Tuesday, November 17, 2009

Why Chicago, Cook County & Illinois Are Going Broke (part III)

Private sector unions are disciplined by market forces. They are forced to see a balance between their desire to maximize the wages and welfare of their members, while not eroding the cost effectiveness and competitiveness of the company. Accordingly, many private sector unions acquiesced to layoffs, wages cuts and restructuring to weather hard economic times. On the other hand public sector unions have largely remained impervious to the recession, resisting any efforts to trim the ranks of bloated government bureaucracies. In fact, as the public experiences record job losses, the number of government workers and their compensation continues to grow. The inevitable result will be increased taxation and debt, something that the public can scarcely afford, least of all during a major recession. I am hoping that more pro-labor progressive will be able to draw a sharp distinction between private and public sector unions.

Vallejo Con Dios: Why Public Sector Unionism Is a Bad Deal for Taxpayers and Representative Government

by Don Bellante, David Denholm and Ivan G. Osorio

Rates of unionization in the United States today are at historic lows and are unlikely to rebound. However, there is one sector in which organized labor is growing in strength: government. This has severe implications for the future of public finances for state and local governments across the nation, and for the nature of organized labor itself.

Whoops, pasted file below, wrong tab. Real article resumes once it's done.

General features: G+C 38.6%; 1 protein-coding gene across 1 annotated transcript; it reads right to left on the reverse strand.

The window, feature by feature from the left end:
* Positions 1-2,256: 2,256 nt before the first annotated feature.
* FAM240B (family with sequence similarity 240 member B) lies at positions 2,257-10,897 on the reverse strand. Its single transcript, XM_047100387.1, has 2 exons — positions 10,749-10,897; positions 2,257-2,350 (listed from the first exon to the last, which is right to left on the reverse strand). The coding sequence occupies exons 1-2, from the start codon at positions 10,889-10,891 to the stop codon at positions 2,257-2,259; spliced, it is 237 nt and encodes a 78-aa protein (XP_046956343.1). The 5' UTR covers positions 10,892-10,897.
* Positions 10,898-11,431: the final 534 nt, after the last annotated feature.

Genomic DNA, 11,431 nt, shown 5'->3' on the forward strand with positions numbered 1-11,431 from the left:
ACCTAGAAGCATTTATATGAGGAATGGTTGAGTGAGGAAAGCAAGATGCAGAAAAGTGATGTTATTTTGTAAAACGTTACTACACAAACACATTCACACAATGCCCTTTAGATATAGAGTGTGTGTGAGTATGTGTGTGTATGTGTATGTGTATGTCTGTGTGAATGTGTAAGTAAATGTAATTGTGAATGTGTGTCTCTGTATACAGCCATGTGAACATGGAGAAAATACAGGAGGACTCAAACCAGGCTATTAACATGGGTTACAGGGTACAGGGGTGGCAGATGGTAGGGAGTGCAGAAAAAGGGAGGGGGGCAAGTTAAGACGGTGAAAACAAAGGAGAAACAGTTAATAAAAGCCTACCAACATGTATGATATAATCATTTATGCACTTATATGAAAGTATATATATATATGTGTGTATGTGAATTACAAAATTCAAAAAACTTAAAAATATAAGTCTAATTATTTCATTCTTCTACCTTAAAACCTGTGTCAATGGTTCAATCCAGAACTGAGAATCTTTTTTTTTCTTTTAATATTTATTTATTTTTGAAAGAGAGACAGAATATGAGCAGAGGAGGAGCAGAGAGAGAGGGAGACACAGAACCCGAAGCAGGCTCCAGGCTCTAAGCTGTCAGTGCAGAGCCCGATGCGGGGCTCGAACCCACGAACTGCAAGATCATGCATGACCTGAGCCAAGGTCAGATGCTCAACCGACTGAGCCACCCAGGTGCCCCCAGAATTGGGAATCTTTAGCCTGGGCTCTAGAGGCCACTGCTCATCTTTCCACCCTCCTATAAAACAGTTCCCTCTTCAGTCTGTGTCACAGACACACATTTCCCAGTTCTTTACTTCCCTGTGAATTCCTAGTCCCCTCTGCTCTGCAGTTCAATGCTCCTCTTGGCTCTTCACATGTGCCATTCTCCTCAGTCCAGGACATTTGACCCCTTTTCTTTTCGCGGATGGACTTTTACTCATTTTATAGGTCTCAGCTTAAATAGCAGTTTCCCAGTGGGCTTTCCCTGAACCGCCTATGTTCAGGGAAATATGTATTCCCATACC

High rates of unionization in the public sector have led to very high labor costs in the form of generous collective bargaining contracts. Now state and local governments are under increasing financial pressure, as a worsening national economy has led to decreased revenues for states and municipalities—many of which remain locked into the generous contracts negotiated in more flush times. Thus, as businesses retrench, governments find themselves in a financial straitjacket. In addition, as government unions grow stronger relative to private-sector unions, their prevalence erodes the moderating influence of the market on the demands that unions make of employers.

Now, as an economic downturn threatens state and local government revenues, officials who want to keep their fiscal situations under control would do well to look skeptically at public-sector bargaining—especially since the existing political checks on it have proven ineffective. Public officials should eschew public-sector bargaining when possible, or at the very least, seek to limit its scope.

As keepers of the public purse, legislators and local council members have an obligation to protect taxpayers' interests. By granting monopoly power to labor unions over the supply of government labor, elected officials undermine their duty to taxpayers, because this puts unions in a privileged position to extract political goods in the form of high pay and benefits that are much higher than anything comparable in the private sector.

This paper shows how the unionization of government employees creates a powerful, permanent constituency for bigger government— one that is motivated, well-funded, and organized. It also makes some recommendations as to how to check this constituency's growing power—an effort that promises to be an uphill struggle.


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